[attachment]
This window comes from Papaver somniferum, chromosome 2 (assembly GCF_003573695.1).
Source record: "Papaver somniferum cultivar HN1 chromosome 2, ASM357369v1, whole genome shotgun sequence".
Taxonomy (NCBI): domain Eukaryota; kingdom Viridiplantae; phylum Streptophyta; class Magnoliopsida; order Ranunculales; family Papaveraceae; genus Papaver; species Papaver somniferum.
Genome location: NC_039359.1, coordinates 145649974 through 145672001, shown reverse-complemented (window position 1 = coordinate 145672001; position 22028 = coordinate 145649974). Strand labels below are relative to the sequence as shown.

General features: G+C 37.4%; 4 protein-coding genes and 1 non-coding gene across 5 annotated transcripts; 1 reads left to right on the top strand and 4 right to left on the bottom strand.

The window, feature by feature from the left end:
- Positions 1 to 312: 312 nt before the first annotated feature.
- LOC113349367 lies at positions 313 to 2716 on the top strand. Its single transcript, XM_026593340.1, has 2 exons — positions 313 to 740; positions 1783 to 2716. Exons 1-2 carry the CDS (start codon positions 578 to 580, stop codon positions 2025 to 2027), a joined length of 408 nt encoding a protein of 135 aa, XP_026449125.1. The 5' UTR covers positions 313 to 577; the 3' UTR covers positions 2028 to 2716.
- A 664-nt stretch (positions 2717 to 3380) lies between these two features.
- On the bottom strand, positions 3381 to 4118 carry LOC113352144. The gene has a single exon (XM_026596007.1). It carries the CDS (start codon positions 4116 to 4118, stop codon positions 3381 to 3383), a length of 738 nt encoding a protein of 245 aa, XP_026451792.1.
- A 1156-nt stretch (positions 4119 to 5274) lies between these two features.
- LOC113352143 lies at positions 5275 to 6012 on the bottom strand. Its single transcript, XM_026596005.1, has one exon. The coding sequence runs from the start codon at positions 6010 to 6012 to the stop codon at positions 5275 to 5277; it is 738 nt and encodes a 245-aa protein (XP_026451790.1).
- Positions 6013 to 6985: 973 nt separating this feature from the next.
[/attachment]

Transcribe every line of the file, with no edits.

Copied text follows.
This window comes from Papaver somniferum, chromosome 2 (assembly GCF_003573695.1).
Source record: "Papaver somniferum cultivar HN1 chromosome 2, ASM357369v1, whole genome shotgun sequence".
Taxonomy (NCBI): domain Eukaryota; kingdom Viridiplantae; phylum Streptophyta; class Magnoliopsida; order Ranunculales; family Papaveraceae; genus Papaver; species Papaver somniferum.
Genome location: NC_039359.1, coordinates 145649974 through 145672001, shown reverse-complemented (window position 1 = coordinate 145672001; position 22028 = coordinate 145649974). Strand labels below are relative to the sequence as shown.

General features: G+C 37.4%; 4 protein-coding genes and 1 non-coding gene across 5 annotated transcripts; 1 reads left to right on the top strand and 4 right to left on the bottom strand.

The window, feature by feature from the left end:
- Positions 1 to 312: 312 nt before the first annotated feature.
- LOC113349367 lies at positions 313 to 2716 on the top strand. Its single transcript, XM_026593340.1, has 2 exons — positions 313 to 740; positions 1783 to 2716. Exons 1-2 carry the CDS (start codon positions 578 to 580, stop codon positions 2025 to 2027), a joined length of 408 nt encoding a protein of 135 aa, XP_026449125.1. The 5' UTR covers positions 313 to 577; the 3' UTR covers positions 2028 to 2716.
- A 664-nt stretch (positions 2717 to 3380) lies between these two features.
- On the bottom strand, positions 3381 to 4118 carry LOC113352144. The gene has a single exon (XM_026596007.1). It carries the CDS (start codon positions 4116 to 4118, stop codon positions 3381 to 3383), a length of 738 nt encoding a protein of 245 aa, XP_026451792.1.
- A 1156-nt stretch (positions 4119 to 5274) lies between these two features.
- LOC113352143 lies at positions 5275 to 6012 on the bottom strand. Its single transcript, XM_026596005.1, has one exon. The coding sequence runs from the start codon at positions 6010 to 6012 to the stop codon at positions 5275 to 5277; it is 738 nt and encodes a 245-aa protein (XP_026451790.1).
- Positions 6013 to 6985: 973 nt separating this feature from the next.